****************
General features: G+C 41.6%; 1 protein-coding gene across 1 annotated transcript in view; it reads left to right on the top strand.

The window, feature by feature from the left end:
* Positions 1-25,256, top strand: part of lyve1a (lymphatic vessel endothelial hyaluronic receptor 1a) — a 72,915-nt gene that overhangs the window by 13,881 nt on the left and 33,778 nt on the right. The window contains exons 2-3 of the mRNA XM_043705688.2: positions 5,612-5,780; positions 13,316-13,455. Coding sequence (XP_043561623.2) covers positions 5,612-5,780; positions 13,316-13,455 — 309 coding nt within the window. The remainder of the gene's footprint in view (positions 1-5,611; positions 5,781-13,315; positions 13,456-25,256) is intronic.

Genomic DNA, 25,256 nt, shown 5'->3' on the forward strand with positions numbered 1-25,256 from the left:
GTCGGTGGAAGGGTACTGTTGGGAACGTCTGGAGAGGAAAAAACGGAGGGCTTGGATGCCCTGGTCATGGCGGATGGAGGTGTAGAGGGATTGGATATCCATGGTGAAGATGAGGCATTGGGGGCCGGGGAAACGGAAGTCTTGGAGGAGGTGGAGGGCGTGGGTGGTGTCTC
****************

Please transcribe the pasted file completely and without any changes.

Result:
General features: G+C 41.6%; 1 protein-coding gene across 1 annotated transcript in view; it reads left to right on the top strand.

The window, feature by feature from the left end:
* Positions 1-25,256, top strand: part of lyve1a (lymphatic vessel endothelial hyaluronic receptor 1a) — a 72,915-nt gene that overhangs the window by 13,881 nt on the left and 33,778 nt on the right. The window contains exons 2-3 of the mRNA XM_043705688.2: positions 5,612-5,780; positions 13,316-13,455. Coding sequence (XP_043561623.2) covers positions 5,612-5,780; positions 13,316-13,455 — 309 coding nt within the window. The remainder of the gene's footprint in view (positions 1-5,611; positions 5,781-13,315; positions 13,456-25,256) is intronic.

Genomic DNA, 25,256 nt, shown 5'->3' on the forward strand with positions numbered 1-25,256 from the left:
GTCGGTGGAAGGGTACTGTTGGGAACGTCTGGAGAGGAAAAAACGGAGGGCTTGGATGCCCTGGTCATGGCGGATGGAGGTGTAGAGGGATTGGATATCCATGGTGAAGATGAGGCATTGGGGGCCGGGGAAACGGAAGTCTTGGAGGAGGTGGAGGGCGTGGGTGGTGTCTC